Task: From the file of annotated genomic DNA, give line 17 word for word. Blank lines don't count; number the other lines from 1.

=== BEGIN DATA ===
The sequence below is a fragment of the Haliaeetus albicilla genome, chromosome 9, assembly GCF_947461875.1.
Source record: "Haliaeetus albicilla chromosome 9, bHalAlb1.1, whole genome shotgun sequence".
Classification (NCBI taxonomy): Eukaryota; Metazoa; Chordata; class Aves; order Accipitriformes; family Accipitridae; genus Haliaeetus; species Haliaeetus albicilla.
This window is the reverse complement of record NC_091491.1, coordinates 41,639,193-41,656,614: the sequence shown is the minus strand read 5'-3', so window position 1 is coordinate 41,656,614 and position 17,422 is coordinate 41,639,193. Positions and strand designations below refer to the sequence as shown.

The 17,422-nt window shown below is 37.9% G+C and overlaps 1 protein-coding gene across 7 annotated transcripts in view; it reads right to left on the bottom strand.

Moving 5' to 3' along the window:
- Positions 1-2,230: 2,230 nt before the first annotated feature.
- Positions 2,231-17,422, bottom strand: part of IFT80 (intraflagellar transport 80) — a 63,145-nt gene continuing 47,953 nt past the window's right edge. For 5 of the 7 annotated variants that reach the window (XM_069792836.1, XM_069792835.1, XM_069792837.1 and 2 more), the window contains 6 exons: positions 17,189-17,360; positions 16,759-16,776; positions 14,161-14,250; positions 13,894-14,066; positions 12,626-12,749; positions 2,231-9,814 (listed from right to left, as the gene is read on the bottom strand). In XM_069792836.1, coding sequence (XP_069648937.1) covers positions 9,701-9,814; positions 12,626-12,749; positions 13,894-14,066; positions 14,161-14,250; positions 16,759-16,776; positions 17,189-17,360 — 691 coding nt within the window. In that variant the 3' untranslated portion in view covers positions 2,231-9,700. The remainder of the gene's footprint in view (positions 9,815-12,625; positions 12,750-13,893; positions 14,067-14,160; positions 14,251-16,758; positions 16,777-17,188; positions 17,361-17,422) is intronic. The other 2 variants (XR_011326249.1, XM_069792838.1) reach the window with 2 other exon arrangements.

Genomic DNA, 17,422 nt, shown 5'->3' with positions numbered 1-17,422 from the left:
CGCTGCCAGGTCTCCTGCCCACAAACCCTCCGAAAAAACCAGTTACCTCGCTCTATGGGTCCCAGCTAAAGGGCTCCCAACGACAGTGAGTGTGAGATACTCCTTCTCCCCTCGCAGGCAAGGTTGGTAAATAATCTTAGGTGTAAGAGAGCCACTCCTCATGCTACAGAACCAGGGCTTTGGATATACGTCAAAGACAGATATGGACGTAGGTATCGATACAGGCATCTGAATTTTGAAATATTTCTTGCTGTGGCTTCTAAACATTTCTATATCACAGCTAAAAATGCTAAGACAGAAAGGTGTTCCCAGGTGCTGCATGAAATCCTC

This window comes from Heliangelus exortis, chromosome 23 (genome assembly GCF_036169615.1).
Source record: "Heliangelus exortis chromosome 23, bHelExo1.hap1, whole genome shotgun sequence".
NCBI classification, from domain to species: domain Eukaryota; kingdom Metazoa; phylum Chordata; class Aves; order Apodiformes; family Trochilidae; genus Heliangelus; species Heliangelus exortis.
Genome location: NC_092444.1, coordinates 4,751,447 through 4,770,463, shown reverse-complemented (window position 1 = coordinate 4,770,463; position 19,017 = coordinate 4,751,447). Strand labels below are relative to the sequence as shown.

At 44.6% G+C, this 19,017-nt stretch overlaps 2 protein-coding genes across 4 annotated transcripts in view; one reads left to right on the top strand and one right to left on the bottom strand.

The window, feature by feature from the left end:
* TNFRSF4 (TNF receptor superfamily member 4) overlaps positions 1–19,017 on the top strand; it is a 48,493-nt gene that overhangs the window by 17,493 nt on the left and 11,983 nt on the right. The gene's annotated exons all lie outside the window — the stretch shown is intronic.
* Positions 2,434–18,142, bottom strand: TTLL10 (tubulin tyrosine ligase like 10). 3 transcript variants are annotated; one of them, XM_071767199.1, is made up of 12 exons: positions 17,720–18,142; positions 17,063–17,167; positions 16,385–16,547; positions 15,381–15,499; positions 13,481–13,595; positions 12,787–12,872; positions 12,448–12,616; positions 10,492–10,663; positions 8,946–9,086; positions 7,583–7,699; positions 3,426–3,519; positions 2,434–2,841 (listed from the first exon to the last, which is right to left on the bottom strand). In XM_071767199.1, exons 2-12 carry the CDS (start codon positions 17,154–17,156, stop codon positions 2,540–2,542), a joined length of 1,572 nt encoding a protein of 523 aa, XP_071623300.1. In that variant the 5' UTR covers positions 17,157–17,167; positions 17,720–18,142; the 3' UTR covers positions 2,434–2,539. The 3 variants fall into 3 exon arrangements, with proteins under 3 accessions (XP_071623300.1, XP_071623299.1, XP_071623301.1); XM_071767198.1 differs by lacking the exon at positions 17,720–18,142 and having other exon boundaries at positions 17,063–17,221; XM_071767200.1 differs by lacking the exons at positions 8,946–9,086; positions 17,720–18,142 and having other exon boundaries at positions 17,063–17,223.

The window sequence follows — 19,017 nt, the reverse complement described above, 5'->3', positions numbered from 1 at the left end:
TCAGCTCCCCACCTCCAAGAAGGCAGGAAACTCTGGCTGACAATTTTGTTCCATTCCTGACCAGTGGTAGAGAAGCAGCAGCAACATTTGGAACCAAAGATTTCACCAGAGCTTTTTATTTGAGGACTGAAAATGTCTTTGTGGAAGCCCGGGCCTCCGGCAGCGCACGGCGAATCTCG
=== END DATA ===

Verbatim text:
* TNFRSF4 (TNF receptor superfamily member 4) overlaps positions 1–19,017 on the top strand; it is a 48,493-nt gene that overhangs the window by 17,493 nt on the left and 11,983 nt on the right. The gene's annotated exons all lie outside the window — the stretch shown is intronic.